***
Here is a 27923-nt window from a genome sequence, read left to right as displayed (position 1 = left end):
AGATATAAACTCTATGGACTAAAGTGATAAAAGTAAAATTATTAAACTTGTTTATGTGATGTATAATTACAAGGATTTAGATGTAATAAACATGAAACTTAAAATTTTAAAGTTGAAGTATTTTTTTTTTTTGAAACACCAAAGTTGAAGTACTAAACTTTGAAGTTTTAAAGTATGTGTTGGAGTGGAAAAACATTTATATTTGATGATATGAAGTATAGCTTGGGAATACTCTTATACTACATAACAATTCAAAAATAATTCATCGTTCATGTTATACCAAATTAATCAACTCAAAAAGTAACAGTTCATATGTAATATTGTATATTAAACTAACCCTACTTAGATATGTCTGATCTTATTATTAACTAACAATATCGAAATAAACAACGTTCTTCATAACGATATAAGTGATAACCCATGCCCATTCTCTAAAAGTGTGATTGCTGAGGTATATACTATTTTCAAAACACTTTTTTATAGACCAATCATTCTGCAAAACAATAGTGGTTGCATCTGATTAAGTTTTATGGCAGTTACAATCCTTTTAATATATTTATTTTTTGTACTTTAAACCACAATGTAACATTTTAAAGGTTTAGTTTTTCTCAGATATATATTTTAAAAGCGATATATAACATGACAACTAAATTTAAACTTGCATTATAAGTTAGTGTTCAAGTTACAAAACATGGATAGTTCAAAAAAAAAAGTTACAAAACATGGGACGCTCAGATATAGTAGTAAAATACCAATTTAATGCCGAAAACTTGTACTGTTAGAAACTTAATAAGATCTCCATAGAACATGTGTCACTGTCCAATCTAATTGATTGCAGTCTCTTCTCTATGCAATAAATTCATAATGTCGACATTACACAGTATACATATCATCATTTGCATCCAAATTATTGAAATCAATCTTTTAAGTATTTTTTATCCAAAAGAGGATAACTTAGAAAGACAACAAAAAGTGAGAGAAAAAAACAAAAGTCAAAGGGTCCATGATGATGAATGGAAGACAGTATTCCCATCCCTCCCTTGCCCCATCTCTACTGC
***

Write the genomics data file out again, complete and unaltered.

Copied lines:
Here is a 27923-nt window from a genome sequence, read left to right as displayed (position 1 = left end):
AGATATAAACTCTATGGACTAAAGTGATAAAAGTAAAATTATTAAACTTGTTTATGTGATGTATAATTACAAGGATTTAGATGTAATAAACATGAAACTTAAAATTTTAAAGTTGAAGTATTTTTTTTTTTTGAAACACCAAAGTTGAAGTACTAAACTTTGAAGTTTTAAAGTATGTGTTGGAGTGGAAAAACATTTATATTTGATGATATGAAGTATAGCTTGGGAATACTCTTATACTACATAACAATTCAAAAATAATTCATCGTTCATGTTATACCAAATTAATCAACTCAAAAAGTAACAGTTCATATGTAATATTGTATATTAAACTAACCCTACTTAGATATGTCTGATCTTATTATTAACTAACAATATCGAAATAAACAACGTTCTTCATAACGATATAAGTGATAACCCATGCCCATTCTCTAAAAGTGTGATTGCTGAGGTATATACTATTTTCAAAACACTTTTTTATAGACCAATCATTCTGCAAAACAATAGTGGTTGCATCTGATTAAGTTTTATGGCAGTTACAATCCTTTTAATATATTTATTTTTTGTACTTTAAACCACAATGTAACATTTTAAAGGTTTAGTTTTTCTCAGATATATATTTTAAAAGCGATATATAACATGACAACTAAATTTAAACTTGCATTATAAGTTAGTGTTCAAGTTACAAAACATGGATAGTTCAAAAAAAAAAGTTACAAAACATGGGACGCTCAGATATAGTAGTAAAATACCAATTTAATGCCGAAAACTTGTACTGTTAGAAACTTAATAAGATCTCCATAGAACATGTGTCACTGTCCAATCTAATTGATTGCAGTCTCTTCTCTATGCAATAAATTCATAATGTCGACATTACACAGTATACATATCATCATTTGCATCCAAATTATTGAAATCAATCTTTTAAGTATTTTTTATCCAAAAGAGGATAACTTAGAAAGACAACAAAAAGTGAGAGAAAAAAACAAAAGTCAAAGGGTCCATGATGATGAATGGAAGACAGTATTCCCATCCCTCCCTTGCCCCATCTCTACTGC